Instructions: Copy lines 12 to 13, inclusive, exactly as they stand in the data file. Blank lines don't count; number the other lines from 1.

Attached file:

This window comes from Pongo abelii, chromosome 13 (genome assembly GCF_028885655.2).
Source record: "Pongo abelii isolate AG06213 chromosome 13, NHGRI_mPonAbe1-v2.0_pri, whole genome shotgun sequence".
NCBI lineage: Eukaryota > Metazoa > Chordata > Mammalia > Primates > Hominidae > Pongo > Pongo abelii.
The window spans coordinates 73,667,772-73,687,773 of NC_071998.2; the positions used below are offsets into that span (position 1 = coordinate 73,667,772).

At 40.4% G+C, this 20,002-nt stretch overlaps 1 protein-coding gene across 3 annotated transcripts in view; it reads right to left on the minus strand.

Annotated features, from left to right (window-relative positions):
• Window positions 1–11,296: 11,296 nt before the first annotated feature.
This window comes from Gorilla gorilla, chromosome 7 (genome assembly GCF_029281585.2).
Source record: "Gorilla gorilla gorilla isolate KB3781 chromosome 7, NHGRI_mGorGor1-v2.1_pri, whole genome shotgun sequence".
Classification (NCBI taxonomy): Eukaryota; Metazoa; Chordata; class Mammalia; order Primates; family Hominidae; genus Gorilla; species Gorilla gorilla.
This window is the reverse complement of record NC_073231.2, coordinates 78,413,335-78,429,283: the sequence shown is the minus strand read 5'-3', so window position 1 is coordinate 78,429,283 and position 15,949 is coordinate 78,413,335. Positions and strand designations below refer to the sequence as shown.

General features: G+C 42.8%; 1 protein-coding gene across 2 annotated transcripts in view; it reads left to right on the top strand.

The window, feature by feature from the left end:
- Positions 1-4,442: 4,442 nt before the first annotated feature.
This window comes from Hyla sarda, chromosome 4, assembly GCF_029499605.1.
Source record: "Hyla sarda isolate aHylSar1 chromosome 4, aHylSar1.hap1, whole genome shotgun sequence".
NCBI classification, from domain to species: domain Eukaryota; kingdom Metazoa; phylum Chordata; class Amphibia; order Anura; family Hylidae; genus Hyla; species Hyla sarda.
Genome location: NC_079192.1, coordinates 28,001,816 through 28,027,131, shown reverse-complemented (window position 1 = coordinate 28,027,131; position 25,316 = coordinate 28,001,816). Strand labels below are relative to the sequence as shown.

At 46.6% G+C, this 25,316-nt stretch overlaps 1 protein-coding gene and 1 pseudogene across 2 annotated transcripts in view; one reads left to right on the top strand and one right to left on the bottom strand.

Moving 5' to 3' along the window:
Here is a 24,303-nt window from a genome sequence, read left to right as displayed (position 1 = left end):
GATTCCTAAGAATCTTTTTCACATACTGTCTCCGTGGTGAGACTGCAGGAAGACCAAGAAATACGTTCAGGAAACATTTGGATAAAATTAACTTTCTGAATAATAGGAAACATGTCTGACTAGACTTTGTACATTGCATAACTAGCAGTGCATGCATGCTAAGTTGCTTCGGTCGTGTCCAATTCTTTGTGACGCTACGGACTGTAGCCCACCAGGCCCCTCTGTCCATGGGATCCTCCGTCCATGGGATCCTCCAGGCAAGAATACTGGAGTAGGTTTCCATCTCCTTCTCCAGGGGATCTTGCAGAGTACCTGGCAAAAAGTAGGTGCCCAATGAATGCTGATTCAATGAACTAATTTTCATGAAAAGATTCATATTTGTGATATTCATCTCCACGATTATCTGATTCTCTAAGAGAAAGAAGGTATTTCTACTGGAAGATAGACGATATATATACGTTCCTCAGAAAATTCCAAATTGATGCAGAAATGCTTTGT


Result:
General features: G+C 42.8%; 1 protein-coding gene across 2 annotated transcripts in view; it reads left to right on the top strand.

The window, feature by feature from the left end: